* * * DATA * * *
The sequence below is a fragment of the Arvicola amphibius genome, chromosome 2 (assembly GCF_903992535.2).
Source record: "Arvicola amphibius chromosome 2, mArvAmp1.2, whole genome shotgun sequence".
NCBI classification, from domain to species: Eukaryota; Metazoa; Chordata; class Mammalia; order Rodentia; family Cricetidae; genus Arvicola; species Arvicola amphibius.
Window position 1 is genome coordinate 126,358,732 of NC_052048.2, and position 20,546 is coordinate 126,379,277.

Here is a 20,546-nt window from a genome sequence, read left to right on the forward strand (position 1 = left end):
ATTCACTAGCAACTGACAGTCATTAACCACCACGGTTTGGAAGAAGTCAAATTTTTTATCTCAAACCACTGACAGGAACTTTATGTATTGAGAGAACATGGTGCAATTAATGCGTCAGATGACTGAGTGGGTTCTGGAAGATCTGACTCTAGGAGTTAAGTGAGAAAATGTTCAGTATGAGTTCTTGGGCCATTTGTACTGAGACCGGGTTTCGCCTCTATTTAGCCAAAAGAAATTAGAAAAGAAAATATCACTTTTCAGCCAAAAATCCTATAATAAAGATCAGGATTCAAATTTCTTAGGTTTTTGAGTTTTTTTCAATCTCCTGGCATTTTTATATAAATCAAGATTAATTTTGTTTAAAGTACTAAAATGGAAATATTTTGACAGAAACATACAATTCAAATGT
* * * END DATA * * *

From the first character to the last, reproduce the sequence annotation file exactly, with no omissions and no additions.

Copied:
The sequence below is a fragment of the Arvicola amphibius genome, chromosome 2 (assembly GCF_903992535.2).
Source record: "Arvicola amphibius chromosome 2, mArvAmp1.2, whole genome shotgun sequence".
NCBI classification, from domain to species: Eukaryota; Metazoa; Chordata; class Mammalia; order Rodentia; family Cricetidae; genus Arvicola; species Arvicola amphibius.
Window position 1 is genome coordinate 126,358,732 of NC_052048.2, and position 20,546 is coordinate 126,379,277.

Here is a 20,546-nt window from a genome sequence, read left to right on the forward strand (position 1 = left end):
ATTCACTAGCAACTGACAGTCATTAACCACCACGGTTTGGAAGAAGTCAAATTTTTTATCTCAAACCACTGACAGGAACTTTATGTATTGAGAGAACATGGTGCAATTAATGCGTCAGATGACTGAGTGGGTTCTGGAAGATCTGACTCTAGGAGTTAAGTGAGAAAATGTTCAGTATGAGTTCTTGGGCCATTTGTACTGAGACCGGGTTTCGCCTCTATTTAGCCAAAAGAAATTAGAAAAGAAAATATCACTTTTCAGCCAAAAATCCTATAATAAAGATCAGGATTCAAATTTCTTAGGTTTTTGAGTTTTTTTCAATCTCCTGGCATTTTTATATAAATCAAGATTAATTTTGTTTAAAGTACTAAAATGGAAATATTTTGACAGAAACATACAATTCAAATGT